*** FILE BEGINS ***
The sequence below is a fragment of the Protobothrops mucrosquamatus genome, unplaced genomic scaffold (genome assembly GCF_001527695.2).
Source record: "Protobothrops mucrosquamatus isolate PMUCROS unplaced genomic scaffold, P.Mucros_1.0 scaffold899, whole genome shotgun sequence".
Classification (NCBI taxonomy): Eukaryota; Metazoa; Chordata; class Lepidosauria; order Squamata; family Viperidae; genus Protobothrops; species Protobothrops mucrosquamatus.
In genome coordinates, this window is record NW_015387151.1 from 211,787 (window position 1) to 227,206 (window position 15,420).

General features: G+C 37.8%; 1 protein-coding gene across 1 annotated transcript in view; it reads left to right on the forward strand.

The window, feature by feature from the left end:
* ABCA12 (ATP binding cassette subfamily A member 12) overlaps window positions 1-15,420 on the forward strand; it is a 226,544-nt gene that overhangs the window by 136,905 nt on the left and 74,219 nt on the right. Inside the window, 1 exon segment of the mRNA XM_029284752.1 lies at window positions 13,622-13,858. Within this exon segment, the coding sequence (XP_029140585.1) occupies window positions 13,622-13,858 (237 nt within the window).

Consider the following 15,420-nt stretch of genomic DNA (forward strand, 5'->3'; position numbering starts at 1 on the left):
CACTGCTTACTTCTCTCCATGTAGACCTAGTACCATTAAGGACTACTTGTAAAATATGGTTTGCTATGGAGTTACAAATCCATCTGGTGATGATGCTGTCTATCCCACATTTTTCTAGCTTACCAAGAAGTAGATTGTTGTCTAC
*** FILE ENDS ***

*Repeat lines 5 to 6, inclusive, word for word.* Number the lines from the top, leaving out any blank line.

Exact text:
General features: G+C 37.8%; 1 protein-coding gene across 1 annotated transcript in view; it reads left to right on the forward strand.

The window, feature by feature from the left end: